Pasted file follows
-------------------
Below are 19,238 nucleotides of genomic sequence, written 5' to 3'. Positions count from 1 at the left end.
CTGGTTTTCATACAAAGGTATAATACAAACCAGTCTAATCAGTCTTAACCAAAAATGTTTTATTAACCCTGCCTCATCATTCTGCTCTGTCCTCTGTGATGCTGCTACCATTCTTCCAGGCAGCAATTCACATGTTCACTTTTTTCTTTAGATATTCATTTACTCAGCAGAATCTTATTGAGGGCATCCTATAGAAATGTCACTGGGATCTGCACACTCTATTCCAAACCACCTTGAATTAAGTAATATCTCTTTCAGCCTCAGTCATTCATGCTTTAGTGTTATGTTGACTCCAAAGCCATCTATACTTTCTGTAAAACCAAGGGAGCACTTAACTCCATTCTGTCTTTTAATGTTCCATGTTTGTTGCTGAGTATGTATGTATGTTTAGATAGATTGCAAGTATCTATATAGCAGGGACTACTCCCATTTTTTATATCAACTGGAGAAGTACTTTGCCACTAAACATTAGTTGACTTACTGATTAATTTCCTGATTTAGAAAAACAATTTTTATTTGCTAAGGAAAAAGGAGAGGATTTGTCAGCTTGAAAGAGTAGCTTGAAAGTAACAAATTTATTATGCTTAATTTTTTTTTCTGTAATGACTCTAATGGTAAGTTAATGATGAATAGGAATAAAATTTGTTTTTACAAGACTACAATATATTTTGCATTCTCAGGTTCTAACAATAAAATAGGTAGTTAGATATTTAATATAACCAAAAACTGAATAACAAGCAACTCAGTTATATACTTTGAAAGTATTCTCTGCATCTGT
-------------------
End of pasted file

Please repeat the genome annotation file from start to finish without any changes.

Below are 19,238 nucleotides of genomic sequence, written 5' to 3'. Positions count from 1 at the left end.
CTGGTTTTCATACAAAGGTATAATACAAACCAGTCTAATCAGTCTTAACCAAAAATGTTTTATTAACCCTGCCTCATCATTCTGCTCTGTCCTCTGTGATGCTGCTACCATTCTTCCAGGCAGCAATTCACATGTTCACTTTTTTCTTTAGATATTCATTTACTCAGCAGAATCTTATTGAGGGCATCCTATAGAAATGTCACTGGGATCTGCACACTCTATTCCAAACCACCTTGAATTAAGTAATATCTCTTTCAGCCTCAGTCATTCATGCTTTAGTGTTATGTTGACTCCAAAGCCATCTATACTTTCTGTAAAACCAAGGGAGCACTTAACTCCATTCTGTCTTTTAATGTTCCATGTTTGTTGCTGAGTATGTATGTATGTTTAGATAGATTGCAAGTATCTATATAGCAGGGACTACTCCCATTTTTTATATCAACTGGAGAAGTACTTTGCCACTAAACATTAGTTGACTTACTGATTAATTTCCTGATTTAGAAAAACAATTTTTATTTGCTAAGGAAAAAGGAGAGGATTTGTCAGCTTGAAAGAGTAGCTTGAAAGTAACAAATTTATTATGCTTAATTTTTTTTTCTGTAATGACTCTAATGGTAAGTTAATGATGAATAGGAATAAAATTTGTTTTTACAAGACTACAATATATTTTGCATTCTCAGGTTCTAACAATAAAATAGGTAGTTAGATATTTAATATAACCAAAAACTGAATAACAAGCAACTCAGTTATATACTTTGAAAGTATTCTCTGCATCTGT